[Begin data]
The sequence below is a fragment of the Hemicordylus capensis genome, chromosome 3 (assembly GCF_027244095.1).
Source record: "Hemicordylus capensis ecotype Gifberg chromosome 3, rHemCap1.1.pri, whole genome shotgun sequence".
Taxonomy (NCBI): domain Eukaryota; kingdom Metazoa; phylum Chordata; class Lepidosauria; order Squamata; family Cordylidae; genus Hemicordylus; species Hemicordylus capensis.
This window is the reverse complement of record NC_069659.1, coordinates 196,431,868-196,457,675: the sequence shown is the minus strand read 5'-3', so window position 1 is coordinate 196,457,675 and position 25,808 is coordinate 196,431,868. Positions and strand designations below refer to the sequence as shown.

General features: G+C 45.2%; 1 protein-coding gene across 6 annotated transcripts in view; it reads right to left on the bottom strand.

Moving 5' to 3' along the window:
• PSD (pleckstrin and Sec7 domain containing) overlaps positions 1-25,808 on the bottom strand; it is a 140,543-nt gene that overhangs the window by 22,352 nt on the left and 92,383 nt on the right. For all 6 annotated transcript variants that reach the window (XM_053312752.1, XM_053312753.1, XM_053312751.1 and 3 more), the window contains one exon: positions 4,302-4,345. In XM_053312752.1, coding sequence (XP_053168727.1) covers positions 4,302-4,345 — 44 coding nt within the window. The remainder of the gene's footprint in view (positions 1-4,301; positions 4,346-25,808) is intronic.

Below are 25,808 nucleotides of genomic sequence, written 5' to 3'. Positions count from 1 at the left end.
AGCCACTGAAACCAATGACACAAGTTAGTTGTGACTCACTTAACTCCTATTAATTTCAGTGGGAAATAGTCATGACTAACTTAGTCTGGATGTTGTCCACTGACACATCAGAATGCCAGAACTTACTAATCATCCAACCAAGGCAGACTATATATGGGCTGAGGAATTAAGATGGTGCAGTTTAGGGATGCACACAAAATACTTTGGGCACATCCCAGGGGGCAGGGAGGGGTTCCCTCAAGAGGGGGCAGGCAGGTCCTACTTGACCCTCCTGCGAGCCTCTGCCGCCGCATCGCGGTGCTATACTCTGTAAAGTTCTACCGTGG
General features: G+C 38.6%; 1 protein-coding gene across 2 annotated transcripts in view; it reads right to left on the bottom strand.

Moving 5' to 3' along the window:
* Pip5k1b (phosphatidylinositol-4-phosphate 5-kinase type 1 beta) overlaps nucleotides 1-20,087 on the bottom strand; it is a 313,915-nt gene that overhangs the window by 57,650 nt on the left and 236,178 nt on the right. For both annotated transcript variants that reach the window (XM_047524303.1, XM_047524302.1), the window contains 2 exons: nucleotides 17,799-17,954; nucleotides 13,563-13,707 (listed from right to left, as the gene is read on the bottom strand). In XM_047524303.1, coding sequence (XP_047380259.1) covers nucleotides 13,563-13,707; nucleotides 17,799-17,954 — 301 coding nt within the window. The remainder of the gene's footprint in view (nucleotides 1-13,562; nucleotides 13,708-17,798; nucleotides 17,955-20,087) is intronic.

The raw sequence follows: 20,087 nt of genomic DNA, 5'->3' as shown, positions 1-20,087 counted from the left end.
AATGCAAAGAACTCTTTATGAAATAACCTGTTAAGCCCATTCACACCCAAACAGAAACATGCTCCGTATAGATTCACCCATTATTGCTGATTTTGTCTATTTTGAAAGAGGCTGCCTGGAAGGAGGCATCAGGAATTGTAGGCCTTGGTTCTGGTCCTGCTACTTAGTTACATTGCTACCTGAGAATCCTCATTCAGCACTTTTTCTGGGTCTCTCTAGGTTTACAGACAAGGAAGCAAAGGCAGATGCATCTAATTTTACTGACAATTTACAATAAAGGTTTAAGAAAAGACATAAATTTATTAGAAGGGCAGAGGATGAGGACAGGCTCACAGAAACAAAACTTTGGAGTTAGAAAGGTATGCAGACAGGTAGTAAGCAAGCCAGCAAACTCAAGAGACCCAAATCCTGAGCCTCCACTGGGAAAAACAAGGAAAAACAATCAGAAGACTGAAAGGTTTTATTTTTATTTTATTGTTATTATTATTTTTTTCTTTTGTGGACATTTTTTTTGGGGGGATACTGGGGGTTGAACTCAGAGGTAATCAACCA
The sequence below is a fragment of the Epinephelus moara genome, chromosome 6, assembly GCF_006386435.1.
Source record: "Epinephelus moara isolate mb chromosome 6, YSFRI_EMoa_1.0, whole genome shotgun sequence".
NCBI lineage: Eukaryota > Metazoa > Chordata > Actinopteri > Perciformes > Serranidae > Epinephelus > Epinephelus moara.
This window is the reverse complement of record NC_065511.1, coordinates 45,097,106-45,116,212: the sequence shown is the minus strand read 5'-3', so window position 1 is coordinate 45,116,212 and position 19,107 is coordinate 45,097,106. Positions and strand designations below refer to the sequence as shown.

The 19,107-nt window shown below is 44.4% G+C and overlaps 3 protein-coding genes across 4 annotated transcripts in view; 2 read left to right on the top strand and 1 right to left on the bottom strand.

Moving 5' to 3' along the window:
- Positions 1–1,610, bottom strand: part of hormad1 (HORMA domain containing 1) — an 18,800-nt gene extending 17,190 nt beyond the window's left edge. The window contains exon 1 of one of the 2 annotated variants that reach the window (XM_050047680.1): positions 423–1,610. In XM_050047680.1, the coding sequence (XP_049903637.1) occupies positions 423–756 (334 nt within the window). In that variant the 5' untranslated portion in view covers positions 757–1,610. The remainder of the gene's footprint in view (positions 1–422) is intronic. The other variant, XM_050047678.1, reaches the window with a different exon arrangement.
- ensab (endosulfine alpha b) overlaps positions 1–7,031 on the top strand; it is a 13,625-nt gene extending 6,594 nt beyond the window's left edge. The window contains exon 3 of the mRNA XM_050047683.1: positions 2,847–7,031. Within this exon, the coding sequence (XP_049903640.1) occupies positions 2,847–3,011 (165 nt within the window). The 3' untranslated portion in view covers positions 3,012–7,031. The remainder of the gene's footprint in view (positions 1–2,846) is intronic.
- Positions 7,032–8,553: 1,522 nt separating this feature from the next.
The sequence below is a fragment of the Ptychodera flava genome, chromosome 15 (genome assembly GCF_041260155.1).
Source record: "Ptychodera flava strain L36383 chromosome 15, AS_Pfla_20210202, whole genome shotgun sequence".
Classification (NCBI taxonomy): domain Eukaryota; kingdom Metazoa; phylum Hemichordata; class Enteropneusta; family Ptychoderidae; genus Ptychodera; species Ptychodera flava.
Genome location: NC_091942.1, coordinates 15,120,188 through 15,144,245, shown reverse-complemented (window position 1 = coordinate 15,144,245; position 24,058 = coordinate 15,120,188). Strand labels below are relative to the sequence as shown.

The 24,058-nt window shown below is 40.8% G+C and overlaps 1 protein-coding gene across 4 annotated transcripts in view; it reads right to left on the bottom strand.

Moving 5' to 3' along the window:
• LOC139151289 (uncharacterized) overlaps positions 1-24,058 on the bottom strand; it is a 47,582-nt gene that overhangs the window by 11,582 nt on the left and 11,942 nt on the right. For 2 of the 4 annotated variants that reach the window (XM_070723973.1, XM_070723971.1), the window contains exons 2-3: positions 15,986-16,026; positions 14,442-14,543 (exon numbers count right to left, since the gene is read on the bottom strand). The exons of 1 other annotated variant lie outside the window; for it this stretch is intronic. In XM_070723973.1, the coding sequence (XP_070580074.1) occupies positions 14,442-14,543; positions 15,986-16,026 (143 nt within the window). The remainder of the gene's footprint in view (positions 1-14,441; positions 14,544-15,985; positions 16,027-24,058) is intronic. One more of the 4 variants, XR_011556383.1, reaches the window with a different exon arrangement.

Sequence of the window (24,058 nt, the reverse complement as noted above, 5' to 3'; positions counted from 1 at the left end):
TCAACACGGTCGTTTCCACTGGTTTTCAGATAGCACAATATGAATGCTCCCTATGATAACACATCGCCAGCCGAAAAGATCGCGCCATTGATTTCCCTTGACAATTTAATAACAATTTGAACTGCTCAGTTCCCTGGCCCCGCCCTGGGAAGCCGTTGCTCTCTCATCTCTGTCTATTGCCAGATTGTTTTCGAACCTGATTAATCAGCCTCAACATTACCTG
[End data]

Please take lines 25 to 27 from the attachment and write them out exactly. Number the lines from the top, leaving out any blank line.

Source record: "Ptychodera flava strain L36383 chromosome 15, AS_Pfla_20210202, whole genome shotgun sequence".
Classification (NCBI taxonomy): domain Eukaryota; kingdom Metazoa; phylum Hemichordata; class Enteropneusta; family Ptychoderidae; genus Ptychodera; species Ptychodera flava.
Genome location: NC_091942.1, coordinates 15,120,188 through 15,144,245, shown reverse-complemented (window position 1 = coordinate 15,144,245; position 24,058 = coordinate 15,120,188). Strand labels below are relative to the sequence as shown.